*As the old saying goes, “Don’t Assume, because Assume = (Ass) out of (U) and (Me).”
Artistic Stone Design
We are a small business. And like a lot of small businesses, we employ some outside support for payroll, insurance and some other things. We have one particular support person that makes A LOT of mistakes. How this person still has a job sometimes amazes me because truthfully, if that person worked for me, I would have hired someone else by now.
Anyway, recently there was a mistake made of catastrophic proportions. It was bad, and I was angry because I had other things to do besides spend several hours of my time trying to fix, yet again, another screw up. I walked around the office for a bit, cussin’, fussin’ and bitchin’. “Why do we still deal with this person?” Stomp. Stomp. “Why do we still have anything to do with this company?” More stomping. “This is not the first time, but if I have anything to say about it, this will be last time.” You get the idea.
I tried to sort this out using the telephone, but all I got was voice mail. After about 30 minutes, when my message wasn’t returned, I got in my Jeep and drove over to their office. The “mistake maker” was there, and I was not exactly pleasant. I asked for and received all documentation concerning this transaction and the mistake. I then got back in my Jeep and drove to the bank. I explained to the first available teller what the problem was, and she couldn’t help me. I had to wait for the account manager, who by the way was in a meeting so I sat in the lobby for about 15 minutes. Admittedly, the longer I sat there, the more my bad mood took over. I sat there thinking to myself, “You can’t be mad at the bank, it’s not their fault. Sharon, be nice, you can’t blame them.” And, “Be nice! Be nice, it’s not their fault.” Once again, you get the idea.
After I was finished with the account manager and everything was taken care of, I drove back to the “mistake maker’s” office, where I very promptly and sincerely APOLOGIZED. It had been a bank mistake. I had wrongfully assumed that it was the “mistake maker’s” fault because of the history of previous issues. I had assumed that it was just the same person making yet another mistake. I had never even considered that it might be someone else’s fault. That was MY mistake.
A week or so later I was lamenting this whole ordeal to a friend of mine who owns a granite shop (yes, I am friendly with the competition), and he said he totally understood. He had an installer that kept screwing up and making mistakes. He kept having to send people back to “fix” things this guy had screwed up. He said a customer called him last week and laid another mistake at this guy’s feet. He told me he got mad and pretty much laid the guy out and told him one more mistake and he was history. Come to find out, days later, another trade that came in after them caused the problem.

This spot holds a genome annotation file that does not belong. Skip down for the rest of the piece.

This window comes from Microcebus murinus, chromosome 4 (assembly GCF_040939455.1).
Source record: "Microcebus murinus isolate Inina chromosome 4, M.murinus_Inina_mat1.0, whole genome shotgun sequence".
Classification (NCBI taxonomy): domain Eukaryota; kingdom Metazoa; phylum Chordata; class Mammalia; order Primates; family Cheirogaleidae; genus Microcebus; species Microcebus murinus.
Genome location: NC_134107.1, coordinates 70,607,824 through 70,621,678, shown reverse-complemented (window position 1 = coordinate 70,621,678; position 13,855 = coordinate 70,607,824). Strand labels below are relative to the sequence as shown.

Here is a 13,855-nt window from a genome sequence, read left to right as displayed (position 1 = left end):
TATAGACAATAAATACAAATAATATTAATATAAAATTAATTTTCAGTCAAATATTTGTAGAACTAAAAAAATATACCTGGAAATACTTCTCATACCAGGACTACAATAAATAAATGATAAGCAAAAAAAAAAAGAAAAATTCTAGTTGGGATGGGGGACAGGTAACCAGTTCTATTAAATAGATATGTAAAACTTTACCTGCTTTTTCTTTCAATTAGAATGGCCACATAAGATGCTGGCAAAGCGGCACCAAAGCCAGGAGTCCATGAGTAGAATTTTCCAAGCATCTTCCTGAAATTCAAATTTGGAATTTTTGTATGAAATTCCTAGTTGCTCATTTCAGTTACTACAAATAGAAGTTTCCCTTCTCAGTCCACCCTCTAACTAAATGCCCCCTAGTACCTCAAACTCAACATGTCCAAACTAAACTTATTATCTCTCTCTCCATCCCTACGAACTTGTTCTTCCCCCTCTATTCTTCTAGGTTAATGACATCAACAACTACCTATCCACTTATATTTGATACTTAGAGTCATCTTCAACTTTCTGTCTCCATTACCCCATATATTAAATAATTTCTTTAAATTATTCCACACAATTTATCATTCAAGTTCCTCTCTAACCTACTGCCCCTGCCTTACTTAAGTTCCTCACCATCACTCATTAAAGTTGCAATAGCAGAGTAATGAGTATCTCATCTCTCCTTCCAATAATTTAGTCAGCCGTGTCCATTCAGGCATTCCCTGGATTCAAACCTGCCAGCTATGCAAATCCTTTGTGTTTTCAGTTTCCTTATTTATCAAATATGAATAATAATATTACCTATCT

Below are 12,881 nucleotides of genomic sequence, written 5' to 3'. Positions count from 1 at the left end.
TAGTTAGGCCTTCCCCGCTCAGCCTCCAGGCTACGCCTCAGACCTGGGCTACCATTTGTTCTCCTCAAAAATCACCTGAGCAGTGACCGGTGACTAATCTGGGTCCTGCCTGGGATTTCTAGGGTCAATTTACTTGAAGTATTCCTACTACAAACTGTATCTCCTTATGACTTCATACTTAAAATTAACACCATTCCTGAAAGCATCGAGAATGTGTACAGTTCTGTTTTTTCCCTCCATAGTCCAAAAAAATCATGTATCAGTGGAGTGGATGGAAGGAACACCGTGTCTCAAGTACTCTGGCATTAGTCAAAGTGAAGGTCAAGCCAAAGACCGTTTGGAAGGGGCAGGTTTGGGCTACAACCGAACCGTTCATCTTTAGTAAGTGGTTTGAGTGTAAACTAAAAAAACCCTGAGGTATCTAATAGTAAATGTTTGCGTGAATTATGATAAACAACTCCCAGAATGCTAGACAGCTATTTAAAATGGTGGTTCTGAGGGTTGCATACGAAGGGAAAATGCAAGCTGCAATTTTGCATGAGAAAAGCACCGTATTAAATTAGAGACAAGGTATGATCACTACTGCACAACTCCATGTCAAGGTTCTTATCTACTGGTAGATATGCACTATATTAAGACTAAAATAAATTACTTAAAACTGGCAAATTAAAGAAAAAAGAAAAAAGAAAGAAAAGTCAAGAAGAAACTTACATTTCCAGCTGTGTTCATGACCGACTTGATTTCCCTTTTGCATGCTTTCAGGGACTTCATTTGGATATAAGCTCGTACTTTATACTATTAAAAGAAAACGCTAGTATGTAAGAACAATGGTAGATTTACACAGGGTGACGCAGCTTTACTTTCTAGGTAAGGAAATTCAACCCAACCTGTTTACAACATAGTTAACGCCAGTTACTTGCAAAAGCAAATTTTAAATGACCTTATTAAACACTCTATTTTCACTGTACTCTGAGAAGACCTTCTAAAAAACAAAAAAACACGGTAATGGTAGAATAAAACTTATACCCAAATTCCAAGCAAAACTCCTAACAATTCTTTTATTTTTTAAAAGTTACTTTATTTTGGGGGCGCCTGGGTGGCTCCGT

He did say that he did not apologize to the guy because he deserved the chewing out for past mistakes. (I did not agree with that, but it’s not my shop.) Anyway, he had made the same mistake I did. He assumed that the “mistake maker” had done it again. He assumed the trend of mistakes was continuing with this guy.
The point here is that you should never assume anything. We as humans are pretty quick by nature to lay blame and find fault. “What? Something went wrong! Whose fault is it? Who can I blame? I didn’t do it – did you do it? I didn’t do it – he did it! Bring me their head!”
We want to assess blame, and then go about fixing the problem. Business and personal relationships have been strained and lost due to the assumption of blame and who did what to who and when.
What did I learn from my experience? Always listen to all sides. If you don’t understand how or why something happened, ask questions. Don’t assume that someone is being untruthful. They may not be aware of everything that happened, and what they are telling you may be the truth, as they know it. Be calm, cool and collected. You will have an easier time understanding things when you aren’t busy flying off the handle. You’ll be able to think and problem solve more efficiently also if you stay calm.
Plus, people are more willing to help you if you are calm.
If it’s a chronic problem – the same person making the same mistake over and over, find out why they are doing what they are doing. It’s possible they misunderstood something and they think they are doing it right. Coach them properly and fairly. Don’t yell or be sarcastic. (That one is hard for me, as sarcasm seems to be in my nature.) It’s much easier to learn something with someone sitting next to you going, “You need to push A instead of B because… ” instead of, “You MORON, how many times do I have to tell you – push A instead of B!”
So, stay calm, get all sides of the story and never ASSUME anything. Things aren’t always as they seem. And, if you don’t do these things, be ready to apologize. You just may have to.
Please send your thoughts on this article to Sharon Koehler at .